The 2018 Toyota Sequoia is Thirsty
The ole 5.7-liter V-8 has a drinking problemby Mark McNabb, on
The Toyota Sequoia has undergone a mild refresh for 2018, bringing a slightly different front fascia, a slightly revised dash, and the Toyota Safety Sense-P as standard equipment. But unfortunately, the rest of this full-size SUV dates back to 2008. Yep, that’s a full decade without change. That includes the 5.7-liter V-8, six-speed automatic transmission, and the optional part-time 4WD system.
Now, the 5.7-liter isn’t a bad engine. Its dual overhead camshafts use variable valve timing on both the intake and exhaust sides to offer better low-speed efficiency with high-end power. The engine generates 381 horsepower at 5,600 rpm and 401 pound-feet of torque at 3,600 rpm. And like all good V-8s, the engine makes plenty of torque down low; Toyota says the 5.7-liter makes 90 percent of peak torque at just 2,200 rpm. That certainly helps with off-the-line power and allowing the six-speed automatic to up-shift sooner and hold gears longer.
Nevertheless, the V-8 does not have modern features like cylinder deactivation or direct fuel injection. And these days, eight- and 10-speed automatic transmissions continue to squeeze more and more from a gallon of gas.
The Sequoia, on the other hand, is EPA-estimated to only achieve 13 mpg city, 17 mpg highway, and 14 mpg combined. Over the last few days of mixed driving, I’m only averaging 13.3 mpg. Ouch.
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The Sequoia is EPA-estimated to only achieve 13 mpg city, 17 mpg highway, and 14 mpg combined
Yet another factor in the Sequoia’s poor fuel economy is weight. The three-row SUV weighs between 5,730 and 6,000 pounds. By comparison, the Chevrolet Tahoe weighs between 5,356 and 5,631 pounds and the new aluminum-bodied 2018 Ford Expedition tips the scales at 5,433 to 5,692 pounds.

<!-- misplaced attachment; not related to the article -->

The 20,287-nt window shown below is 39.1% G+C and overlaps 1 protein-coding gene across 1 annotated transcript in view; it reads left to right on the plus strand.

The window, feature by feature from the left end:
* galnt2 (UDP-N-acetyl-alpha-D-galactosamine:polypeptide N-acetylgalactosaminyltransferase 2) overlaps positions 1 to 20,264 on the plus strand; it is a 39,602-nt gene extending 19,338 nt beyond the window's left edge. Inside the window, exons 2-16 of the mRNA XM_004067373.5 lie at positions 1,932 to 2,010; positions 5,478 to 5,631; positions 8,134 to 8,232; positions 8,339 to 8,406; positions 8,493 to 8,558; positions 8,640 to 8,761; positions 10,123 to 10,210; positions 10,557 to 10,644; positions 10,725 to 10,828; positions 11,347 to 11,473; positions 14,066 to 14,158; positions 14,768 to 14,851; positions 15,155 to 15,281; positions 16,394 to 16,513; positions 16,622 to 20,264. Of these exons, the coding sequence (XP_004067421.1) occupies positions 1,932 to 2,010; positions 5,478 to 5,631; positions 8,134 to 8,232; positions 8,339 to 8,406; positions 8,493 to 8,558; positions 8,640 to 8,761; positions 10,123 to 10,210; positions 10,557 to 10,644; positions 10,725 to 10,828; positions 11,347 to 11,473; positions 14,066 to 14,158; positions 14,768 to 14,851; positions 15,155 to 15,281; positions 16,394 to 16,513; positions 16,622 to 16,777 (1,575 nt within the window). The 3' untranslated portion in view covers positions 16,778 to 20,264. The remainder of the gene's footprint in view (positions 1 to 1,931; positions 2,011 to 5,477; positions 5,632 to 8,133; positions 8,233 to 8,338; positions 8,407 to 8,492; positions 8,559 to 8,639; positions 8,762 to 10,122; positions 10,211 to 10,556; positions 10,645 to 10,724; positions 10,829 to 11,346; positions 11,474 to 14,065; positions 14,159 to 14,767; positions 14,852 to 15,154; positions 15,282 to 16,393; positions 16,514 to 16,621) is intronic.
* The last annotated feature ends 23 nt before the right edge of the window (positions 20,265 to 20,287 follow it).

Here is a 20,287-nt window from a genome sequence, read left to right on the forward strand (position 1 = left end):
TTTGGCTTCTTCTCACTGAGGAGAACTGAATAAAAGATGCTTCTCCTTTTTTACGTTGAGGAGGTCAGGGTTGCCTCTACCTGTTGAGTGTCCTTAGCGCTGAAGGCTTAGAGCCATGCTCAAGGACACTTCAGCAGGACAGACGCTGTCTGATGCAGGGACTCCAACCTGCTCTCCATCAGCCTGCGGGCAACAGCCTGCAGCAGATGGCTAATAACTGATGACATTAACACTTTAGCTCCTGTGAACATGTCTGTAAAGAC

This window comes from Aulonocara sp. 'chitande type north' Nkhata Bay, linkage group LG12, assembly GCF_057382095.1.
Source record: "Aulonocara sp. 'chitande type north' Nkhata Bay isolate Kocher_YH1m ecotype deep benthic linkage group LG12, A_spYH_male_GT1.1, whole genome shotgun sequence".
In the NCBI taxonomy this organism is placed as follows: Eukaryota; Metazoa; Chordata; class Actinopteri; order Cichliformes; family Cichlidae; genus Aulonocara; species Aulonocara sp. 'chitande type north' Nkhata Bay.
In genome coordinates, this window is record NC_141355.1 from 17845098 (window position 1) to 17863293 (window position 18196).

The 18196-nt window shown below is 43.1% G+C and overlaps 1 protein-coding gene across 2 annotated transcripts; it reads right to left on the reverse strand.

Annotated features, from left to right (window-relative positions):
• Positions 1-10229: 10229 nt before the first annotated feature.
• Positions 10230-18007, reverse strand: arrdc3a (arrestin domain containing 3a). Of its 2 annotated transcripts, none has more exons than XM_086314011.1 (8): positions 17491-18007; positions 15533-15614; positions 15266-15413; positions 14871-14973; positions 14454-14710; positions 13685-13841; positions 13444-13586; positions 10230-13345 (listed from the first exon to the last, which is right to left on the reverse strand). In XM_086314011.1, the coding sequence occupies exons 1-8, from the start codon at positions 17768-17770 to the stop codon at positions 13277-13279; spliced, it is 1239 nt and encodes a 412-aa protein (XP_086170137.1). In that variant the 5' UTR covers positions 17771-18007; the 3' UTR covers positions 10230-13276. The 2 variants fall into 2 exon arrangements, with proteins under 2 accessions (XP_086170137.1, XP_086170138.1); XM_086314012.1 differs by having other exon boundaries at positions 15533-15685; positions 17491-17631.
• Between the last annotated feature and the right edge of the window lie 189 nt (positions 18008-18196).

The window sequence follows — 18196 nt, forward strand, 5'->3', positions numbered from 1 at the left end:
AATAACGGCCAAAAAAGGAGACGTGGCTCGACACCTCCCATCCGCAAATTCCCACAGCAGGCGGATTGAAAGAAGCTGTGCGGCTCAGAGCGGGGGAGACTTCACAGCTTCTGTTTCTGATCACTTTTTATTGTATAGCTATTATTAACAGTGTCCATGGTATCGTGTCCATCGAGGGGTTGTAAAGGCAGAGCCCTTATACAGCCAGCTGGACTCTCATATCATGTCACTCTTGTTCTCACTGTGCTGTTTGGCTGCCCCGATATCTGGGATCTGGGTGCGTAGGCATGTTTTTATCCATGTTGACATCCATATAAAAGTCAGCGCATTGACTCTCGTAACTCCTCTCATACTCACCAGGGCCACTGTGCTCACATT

Both Chevy and Ford make use of modern, lightweight materials like high-strength steels and aluminum. The Toyota is using technology developed in the early 2000s and first used on the then-new 2007 Toyota Tundra pickup.
The last major ax blow to fell the big Sequoia is its axle ratio of 4.30:1. That is incredibly low gearing for a vehicle not designed to tow more than 7,400 pounds. Heck, even the 2018 Ram 3500 has a maximum rear axle ratio of 4.10:1, with other choices being a 3.73 and 3.42. More comparatively, the 2017 Chevy Tahoe comes standard with a 3.08 rear end and has a 3.42 ratio with its Max Trailering Package. Likewise, the 2018 Ford Expedition has three available ratios: 3.15, 3.31, and 3.73.
Yet another factor in the Sequoia’s poor fuel economy is weight. The three-row SUV weighs between 5,730 and 6,000 pounds
As a refresher, the greater the axle ratio number, the more revolutions the driveshaft (and therefore the engine) has to turn in order to spin the wheels one revolution. Larger numbers are great for low-end torque, but sacrifice top-end power as the drivetrain has to work harder for faster highway speeds.
|EPA Estimated Fuel Economy (city/highway MPG/combined)|
|Chevrolet Tahoe 5.3L||16/22/18|
Read our full review on the 2017 Toyota Sequoia.
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